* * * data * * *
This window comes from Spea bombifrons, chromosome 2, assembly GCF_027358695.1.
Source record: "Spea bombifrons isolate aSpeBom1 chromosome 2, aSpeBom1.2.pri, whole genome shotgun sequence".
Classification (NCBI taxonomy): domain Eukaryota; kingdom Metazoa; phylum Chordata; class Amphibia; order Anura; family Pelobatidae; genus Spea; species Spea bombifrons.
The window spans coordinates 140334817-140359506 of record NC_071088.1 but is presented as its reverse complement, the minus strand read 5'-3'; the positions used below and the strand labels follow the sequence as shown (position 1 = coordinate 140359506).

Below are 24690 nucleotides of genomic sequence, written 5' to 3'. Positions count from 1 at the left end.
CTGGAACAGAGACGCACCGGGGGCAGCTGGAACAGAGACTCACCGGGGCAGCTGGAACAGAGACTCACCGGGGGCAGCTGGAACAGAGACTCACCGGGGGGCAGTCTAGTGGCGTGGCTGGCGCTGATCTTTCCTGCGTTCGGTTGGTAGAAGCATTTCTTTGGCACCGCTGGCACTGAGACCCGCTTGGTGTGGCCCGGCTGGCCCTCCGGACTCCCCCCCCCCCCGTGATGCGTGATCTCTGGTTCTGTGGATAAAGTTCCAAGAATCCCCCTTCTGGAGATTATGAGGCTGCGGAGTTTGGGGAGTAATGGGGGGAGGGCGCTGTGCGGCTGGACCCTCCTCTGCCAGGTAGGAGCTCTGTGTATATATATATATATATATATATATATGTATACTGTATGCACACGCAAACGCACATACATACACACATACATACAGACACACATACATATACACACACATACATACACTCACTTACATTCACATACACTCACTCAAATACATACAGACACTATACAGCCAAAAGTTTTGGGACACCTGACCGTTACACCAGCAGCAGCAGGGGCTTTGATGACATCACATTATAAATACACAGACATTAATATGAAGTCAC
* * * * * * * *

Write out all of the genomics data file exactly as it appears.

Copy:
This window comes from Spea bombifrons, chromosome 2, assembly GCF_027358695.1.
Source record: "Spea bombifrons isolate aSpeBom1 chromosome 2, aSpeBom1.2.pri, whole genome shotgun sequence".
Classification (NCBI taxonomy): domain Eukaryota; kingdom Metazoa; phylum Chordata; class Amphibia; order Anura; family Pelobatidae; genus Spea; species Spea bombifrons.
The window spans coordinates 140334817-140359506 of record NC_071088.1 but is presented as its reverse complement, the minus strand read 5'-3'; the positions used below and the strand labels follow the sequence as shown (position 1 = coordinate 140359506).

Below are 24690 nucleotides of genomic sequence, written 5' to 3'. Positions count from 1 at the left end.
CTGGAACAGAGACGCACCGGGGGCAGCTGGAACAGAGACTCACCGGGGCAGCTGGAACAGAGACTCACCGGGGGCAGCTGGAACAGAGACTCACCGGGGGGCAGTCTAGTGGCGTGGCTGGCGCTGATCTTTCCTGCGTTCGGTTGGTAGAAGCATTTCTTTGGCACCGCTGGCACTGAGACCCGCTTGGTGTGGCCCGGCTGGCCCTCCGGACTCCCCCCCCCCCCGTGATGCGTGATCTCTGGTTCTGTGGATAAAGTTCCAAGAATCCCCCTTCTGGAGATTATGAGGCTGCGGAGTTTGGGGAGTAATGGGGGGAGGGCGCTGTGCGGCTGGACCCTCCTCTGCCAGGTAGGAGCTCTGTGTATATATATATATATATATATATATATGTATACTGTATGCACACGCAAACGCACATACATACACACATACATACAGACACACATACATATACACACACATACATACACTCACTTACATTCACATACACTCACTCAAATACATACAGACACTATACAGCCAAAAGTTTTGGGACACCTGACCGTTACACCAGCAGCAGCAGGGGCTTTGATGACATCACATTATAAATACACAGACATTAATATGAAGTCAC